January 13, 2012 3.13 pm This story is over 123 months old

Plans for seven more 24-hour fire stations in Lincolnshire

Faster response: Seven extra 24-hour fire stations are proposed across Lincolnshire in order to improve response times.

Lincolnshire Fire and Rescue wants to cut emergency response times across the county by introducing seven extra 24-hour fire stations.

New proposals out for consultation would see 24-hour stations crewed by specialist firefighters in Boston, Gainsborough, Grantham, Louth, Skegness, Sleaford and Spalding.

24-hour cover is now provided only at Lincoln South and Lincoln North, and the extra stations would also improve response time in the city after 6pm.

The number of times that a full-time crew is one of the first on the scene of an emergency is expected to almost double as a result.

This would mean less reliance on retained officers, who work on-call.

The current duty system provides full-time firefighters between 7.30am and 6pm at Boston, Gainsborough, Grantham, and Skegness stations.

Dave Ramscar, chief fire officer, said: “By re-distributing our staff and changing how they operate we can increase the number of fire stations with full-time crews from two to nine.

“This means that we will be a more resilient service, with a better capacity to respond to emergencies,” Ramscar explained.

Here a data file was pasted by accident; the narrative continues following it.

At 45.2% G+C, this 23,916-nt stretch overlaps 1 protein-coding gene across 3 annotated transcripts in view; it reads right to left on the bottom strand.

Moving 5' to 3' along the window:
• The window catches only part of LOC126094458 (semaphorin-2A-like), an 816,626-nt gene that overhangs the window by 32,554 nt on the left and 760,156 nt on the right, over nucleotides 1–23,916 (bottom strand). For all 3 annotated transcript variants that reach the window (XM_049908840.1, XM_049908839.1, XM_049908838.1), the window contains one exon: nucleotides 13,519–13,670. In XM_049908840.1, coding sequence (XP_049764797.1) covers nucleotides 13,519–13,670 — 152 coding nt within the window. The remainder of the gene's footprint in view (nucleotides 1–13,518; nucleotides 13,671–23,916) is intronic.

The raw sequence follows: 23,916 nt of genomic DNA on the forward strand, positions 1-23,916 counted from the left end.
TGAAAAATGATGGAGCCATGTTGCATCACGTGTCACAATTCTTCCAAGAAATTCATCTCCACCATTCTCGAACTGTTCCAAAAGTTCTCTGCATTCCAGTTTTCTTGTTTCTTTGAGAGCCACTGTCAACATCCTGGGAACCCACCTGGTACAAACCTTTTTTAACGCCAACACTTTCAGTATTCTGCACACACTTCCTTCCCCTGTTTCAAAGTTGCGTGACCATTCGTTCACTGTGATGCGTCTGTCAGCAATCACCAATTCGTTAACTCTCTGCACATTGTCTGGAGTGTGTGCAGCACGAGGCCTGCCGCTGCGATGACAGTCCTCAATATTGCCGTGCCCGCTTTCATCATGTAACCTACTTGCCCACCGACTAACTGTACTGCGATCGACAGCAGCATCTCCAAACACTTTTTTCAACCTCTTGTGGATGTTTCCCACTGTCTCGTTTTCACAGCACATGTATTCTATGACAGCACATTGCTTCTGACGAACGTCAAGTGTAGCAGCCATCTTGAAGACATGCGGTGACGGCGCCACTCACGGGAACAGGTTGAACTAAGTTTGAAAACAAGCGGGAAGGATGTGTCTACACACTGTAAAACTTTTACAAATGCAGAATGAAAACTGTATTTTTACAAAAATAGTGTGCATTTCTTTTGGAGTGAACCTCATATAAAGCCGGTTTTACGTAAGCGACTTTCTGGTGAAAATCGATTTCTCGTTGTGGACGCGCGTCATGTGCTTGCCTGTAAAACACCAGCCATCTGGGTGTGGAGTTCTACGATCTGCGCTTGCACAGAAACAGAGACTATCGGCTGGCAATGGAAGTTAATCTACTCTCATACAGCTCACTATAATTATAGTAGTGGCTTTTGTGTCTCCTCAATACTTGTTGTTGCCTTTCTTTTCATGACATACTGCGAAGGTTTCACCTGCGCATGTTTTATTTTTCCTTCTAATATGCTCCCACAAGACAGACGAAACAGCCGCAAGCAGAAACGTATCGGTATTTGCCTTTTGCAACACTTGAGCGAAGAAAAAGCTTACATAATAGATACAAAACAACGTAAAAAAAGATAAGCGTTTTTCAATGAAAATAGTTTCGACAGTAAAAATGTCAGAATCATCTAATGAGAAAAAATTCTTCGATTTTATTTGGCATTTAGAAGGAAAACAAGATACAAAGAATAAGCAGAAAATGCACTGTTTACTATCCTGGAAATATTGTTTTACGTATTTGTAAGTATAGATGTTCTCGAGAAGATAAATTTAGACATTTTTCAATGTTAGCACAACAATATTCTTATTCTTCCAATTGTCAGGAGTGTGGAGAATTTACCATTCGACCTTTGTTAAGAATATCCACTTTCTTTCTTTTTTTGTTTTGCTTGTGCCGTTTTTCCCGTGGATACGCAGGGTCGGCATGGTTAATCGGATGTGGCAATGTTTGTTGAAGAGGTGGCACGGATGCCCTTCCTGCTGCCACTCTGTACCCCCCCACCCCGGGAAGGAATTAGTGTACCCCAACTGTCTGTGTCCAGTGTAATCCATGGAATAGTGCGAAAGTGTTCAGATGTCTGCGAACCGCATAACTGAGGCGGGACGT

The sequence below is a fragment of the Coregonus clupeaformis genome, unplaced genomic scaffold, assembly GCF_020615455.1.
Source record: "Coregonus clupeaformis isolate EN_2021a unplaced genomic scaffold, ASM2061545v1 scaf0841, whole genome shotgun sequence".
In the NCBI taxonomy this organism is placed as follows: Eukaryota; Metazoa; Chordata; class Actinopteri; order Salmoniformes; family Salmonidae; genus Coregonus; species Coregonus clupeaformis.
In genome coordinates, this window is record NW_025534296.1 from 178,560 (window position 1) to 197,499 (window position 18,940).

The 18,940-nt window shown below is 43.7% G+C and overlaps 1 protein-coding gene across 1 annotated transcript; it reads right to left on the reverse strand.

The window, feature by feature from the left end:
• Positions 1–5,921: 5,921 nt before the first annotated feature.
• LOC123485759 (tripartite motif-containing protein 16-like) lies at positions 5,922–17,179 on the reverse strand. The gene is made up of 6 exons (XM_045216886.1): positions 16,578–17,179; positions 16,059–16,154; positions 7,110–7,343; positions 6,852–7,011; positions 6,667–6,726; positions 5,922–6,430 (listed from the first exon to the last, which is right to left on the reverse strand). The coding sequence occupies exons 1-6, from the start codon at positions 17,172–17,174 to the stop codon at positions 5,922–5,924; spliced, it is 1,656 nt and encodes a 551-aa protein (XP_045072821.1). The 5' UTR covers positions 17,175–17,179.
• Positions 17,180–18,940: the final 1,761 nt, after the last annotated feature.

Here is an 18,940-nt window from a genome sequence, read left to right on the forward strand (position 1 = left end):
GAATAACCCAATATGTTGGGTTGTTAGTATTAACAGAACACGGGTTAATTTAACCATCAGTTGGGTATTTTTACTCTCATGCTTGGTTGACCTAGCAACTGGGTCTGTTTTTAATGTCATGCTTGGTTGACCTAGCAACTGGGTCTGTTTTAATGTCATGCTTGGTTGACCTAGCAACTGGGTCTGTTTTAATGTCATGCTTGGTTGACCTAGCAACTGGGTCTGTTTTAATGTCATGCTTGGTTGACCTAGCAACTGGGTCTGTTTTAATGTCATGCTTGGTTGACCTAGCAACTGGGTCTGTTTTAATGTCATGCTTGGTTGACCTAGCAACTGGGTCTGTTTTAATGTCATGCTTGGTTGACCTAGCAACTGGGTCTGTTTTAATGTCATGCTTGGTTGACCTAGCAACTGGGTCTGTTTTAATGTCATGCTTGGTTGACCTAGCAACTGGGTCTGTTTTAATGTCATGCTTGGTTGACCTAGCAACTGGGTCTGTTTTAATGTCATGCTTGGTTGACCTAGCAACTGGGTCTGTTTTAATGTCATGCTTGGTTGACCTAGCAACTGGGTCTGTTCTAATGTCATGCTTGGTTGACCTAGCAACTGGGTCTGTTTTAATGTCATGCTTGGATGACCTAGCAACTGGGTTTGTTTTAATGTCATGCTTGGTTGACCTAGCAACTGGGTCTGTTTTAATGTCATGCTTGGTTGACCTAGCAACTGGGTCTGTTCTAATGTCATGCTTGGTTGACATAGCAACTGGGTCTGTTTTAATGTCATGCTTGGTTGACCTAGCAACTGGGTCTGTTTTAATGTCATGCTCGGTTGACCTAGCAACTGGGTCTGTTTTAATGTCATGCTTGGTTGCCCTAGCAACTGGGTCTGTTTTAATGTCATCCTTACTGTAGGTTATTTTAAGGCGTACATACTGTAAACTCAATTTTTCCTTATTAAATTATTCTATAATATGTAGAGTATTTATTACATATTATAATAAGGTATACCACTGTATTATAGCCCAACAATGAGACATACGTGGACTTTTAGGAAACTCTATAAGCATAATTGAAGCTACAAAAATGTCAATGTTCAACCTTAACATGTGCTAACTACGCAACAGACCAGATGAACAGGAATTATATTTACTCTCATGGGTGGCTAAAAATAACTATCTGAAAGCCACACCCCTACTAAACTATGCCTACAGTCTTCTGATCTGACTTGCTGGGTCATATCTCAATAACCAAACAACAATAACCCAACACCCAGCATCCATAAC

The plans also include decommissioning a redundant vehicle, saving around half a million pounds.

The hydraulic platform based in Skegness would be withdrawn from service, leaving the county with two of these appliances based in Lincoln and Boston.

The service’s priorities for 2012/2013 include cutting the number of deaths and injuries from fires and road accidents, as well as reducing arson.

“Our work to assess the risks faced by people in Lincolnshire has proved to us that we can effectively do our duty with two hydraulic platforms, rather than three,” Ramscar explained.

“Locating them in Lincoln and Boston will ensure that we are still able to meet our existing response time targets wherever there is a high-rise building in the county.”

Source: Lincolnshire County Council | Photo: Samantha Fisher for The Lincolnite